Converting Historical Archives into Cloud-based, Worldwide Libraries

Documenting The History of Science: California Institute of Technology’s Einstein Papers Project Accessing and Integrating Albert Einstein’s Massive Written Legacy

Located on the campus of the California Institute of Technology is a small building that houses the library of Albert Einstein. Caltech, along with other prominent libraries in the US and Israel, is engaged in the noteworthy quest to collect, catalog, and organize documents from among the many works of Albert Einstein.

The Collected Papers of Albert Einstein is one of the most ambitious publishing ventures ever undertaken in the documentation of science history. It provides the first complete picture of Einstein’s massive written legacy ranging from his first work on the special and general theories of relativity to the origins of the quantum theory to his active involvement with international collaboration, cooperation, human rights, education, and disarmament.

The published volumes draw upon more than 40,000 documents contained in the personal papers of Einstein (1879-1955), and more than 30,000 additional Einstein and Einstein-related documents discovered by the editors since the 1980s. The printed series will contain over 14,000 scientific and non-scientific documents, and will fill close to 30 volumes.

The director and general editor of the Einstein Papers Project at Caltech engaged the services of Global Archives to help plan the launch of an online, electronic archive.

Launching a multilingual, international archive of written treasures using the existing, hard copy document index scheme provided by the Caltech team, Global Archives built an electronic version of the works. This ensured that the library’s contents would be universally and seamlessly integrated to other Einstein libraries worldwide (now that’s truly a “global archive”!). The library contains a wide range of document types, including letters, bound documents, magazine articles and other personal and professional pieces. Using the existing document indexing method, those accessing the archived library online can easily access, search and share documents; data searches can be conducted by index, content, and through a variety of  languages.

Global Archives analyzed the Einstein Library’s paper indexing method, evaluated the document types, and built a database structure to incorporate the director’s requirements. Global Archives also created a front-end tool based upon LockBox to open up access by other libraries to library contents, allowing them to securely render URL links onto their respective sites of target documents.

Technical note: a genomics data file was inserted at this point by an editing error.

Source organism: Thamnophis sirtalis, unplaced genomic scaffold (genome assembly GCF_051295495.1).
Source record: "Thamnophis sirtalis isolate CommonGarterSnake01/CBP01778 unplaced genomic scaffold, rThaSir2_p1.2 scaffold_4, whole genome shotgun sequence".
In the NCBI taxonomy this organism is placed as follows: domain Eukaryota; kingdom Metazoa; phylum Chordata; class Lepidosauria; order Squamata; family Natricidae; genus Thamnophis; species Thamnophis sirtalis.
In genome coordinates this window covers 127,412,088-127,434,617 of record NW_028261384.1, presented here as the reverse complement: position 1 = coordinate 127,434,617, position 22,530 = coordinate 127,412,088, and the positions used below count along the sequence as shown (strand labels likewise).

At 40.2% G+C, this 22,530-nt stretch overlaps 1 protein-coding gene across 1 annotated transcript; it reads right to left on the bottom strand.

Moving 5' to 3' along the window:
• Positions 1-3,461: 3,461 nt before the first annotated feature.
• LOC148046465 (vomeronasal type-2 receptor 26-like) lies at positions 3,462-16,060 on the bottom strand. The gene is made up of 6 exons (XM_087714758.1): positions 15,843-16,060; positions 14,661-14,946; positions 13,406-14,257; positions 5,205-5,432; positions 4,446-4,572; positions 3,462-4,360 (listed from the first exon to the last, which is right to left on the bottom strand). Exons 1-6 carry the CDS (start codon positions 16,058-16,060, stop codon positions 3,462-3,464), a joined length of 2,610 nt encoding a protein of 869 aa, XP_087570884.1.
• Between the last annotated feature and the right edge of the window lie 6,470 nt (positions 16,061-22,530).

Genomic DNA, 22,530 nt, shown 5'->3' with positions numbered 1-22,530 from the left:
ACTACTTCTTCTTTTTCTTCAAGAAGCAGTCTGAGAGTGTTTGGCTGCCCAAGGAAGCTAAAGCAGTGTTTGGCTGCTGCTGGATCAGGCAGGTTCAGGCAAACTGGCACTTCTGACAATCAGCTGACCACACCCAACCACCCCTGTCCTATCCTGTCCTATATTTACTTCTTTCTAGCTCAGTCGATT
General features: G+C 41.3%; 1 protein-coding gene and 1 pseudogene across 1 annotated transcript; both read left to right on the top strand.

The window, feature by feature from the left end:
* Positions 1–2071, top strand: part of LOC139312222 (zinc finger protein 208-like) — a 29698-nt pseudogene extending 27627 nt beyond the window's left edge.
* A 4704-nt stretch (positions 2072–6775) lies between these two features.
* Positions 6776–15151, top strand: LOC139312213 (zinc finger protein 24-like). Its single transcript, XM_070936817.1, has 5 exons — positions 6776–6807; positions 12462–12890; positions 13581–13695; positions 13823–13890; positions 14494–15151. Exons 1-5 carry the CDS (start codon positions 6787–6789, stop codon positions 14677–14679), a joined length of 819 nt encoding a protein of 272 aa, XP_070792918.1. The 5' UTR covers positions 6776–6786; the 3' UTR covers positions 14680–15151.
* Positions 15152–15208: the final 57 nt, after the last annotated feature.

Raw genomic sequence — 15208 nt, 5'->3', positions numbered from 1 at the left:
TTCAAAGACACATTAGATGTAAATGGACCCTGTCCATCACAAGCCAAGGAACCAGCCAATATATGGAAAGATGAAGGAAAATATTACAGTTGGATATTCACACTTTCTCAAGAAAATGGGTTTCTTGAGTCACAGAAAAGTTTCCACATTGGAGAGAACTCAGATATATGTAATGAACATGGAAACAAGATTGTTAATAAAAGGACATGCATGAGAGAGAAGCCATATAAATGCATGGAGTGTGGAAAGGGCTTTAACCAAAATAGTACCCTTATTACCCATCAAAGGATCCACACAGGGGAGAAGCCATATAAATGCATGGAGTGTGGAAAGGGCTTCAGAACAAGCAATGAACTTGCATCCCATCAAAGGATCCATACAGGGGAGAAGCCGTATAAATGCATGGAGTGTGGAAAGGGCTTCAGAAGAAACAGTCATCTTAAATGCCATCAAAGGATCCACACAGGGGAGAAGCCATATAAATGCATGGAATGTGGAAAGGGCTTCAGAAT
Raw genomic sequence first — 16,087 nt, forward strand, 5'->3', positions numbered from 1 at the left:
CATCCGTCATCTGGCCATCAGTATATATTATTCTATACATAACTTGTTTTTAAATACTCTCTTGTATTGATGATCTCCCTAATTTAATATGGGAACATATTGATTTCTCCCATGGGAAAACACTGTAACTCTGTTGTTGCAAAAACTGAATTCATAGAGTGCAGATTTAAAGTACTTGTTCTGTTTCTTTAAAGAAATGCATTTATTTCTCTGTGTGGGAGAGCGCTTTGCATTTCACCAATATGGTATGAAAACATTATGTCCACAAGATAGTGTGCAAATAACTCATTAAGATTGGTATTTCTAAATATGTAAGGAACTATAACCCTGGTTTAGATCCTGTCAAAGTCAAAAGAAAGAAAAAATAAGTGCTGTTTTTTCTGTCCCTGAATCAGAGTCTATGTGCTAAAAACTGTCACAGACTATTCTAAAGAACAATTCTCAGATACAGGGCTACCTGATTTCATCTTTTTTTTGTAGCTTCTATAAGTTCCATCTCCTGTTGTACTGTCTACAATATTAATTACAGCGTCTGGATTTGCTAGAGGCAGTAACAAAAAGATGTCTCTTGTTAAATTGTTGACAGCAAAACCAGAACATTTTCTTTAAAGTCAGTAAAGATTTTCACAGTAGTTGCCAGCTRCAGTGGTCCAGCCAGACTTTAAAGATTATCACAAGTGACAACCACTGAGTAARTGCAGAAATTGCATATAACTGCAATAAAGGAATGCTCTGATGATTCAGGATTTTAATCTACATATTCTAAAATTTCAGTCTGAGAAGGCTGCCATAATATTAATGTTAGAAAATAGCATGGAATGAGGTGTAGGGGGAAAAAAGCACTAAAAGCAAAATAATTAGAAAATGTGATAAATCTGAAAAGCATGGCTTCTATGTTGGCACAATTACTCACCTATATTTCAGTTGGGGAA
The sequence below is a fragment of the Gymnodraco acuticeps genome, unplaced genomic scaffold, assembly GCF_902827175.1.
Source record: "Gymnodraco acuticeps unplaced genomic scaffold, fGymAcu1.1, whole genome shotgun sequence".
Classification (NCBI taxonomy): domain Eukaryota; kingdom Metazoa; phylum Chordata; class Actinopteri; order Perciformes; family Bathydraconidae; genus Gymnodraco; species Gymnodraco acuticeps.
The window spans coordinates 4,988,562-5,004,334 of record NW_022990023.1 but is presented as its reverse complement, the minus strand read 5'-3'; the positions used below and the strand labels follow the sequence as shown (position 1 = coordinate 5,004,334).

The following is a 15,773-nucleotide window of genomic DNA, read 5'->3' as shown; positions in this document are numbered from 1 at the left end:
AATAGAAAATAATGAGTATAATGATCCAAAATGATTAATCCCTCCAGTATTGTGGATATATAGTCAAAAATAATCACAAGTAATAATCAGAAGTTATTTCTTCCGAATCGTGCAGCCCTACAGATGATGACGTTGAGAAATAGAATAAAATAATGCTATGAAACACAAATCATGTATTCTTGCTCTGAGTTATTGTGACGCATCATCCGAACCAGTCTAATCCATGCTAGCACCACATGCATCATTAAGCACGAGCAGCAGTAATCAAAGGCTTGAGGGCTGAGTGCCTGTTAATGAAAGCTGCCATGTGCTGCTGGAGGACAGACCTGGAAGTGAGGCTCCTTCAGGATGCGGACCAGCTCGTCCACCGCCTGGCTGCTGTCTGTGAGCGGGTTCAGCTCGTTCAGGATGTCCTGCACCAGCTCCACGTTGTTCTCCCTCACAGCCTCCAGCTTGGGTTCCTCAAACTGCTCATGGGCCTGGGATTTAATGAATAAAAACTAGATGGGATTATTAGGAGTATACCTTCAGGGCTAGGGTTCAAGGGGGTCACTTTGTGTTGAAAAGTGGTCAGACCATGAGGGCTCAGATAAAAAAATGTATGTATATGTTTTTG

Secure, customized search and access of the Einstein Papers Project — namely, a universal library of all things Einstein — is the primary goal of the caretakers at Caltech and elsewhere. Global Archives led a painstaking, meticulous conversion phase, wherein source documents were imaged and their key indexing data populated into the record’s database system. In addition, a full content scrape was performed on most mechanical print, including typewritten and published text. Since much of the personal papers were handwritten, these documents could be accessed via the conventional index method only. Languages scraped by OCR included Hebrew, German, French and English.

Now, the Einstein Papers Project is universally accessible using Global Archives’ LockBox. Users worldwide can review the entire library from either LockBox’s website or via the Einstein Archives Online home page (

Content Scraping

Scraping content data is an Optical Character Reader (OCR) function that captures content electronically, in a few different ways:

  1. Zones. Data capture can be organized to look at specific areas within a document. These areas are called “zones.” The zones are scraped to capture machine generated characters, barcodes, text and other data. The scraped data is then interpreted and written to a hidden text file attached to the image and can be used as a search or index field value. This is a fast and effective method to capture specific data on a form.
  2. Full OCR. Scraping the entire document is the generally accepted method for a full OCR search of the document’s content. This is most effective when employed for all machine generated documents, including typewritten or type set documents. As in the Zone method, a hidden text file is attached to the document image and can be used for content search. Many documents in the library were able to be processed in this manner.
  3. Custom Reference Library. The custom reference library is used when a document has been handwritten or created in a non-standard character set such that conventional scraping is ineffective. In this process, sample letters are captured in pixel format and entered into a character table. This character table has corresponding matching characters for each handwritten character. Several language interpretations are allowed. Although there is a lower probability of success, most Custom Reference Libraries can provide a reasonable definition of the content in electronic format and, most importantly, allow electronic viewing and content searching.

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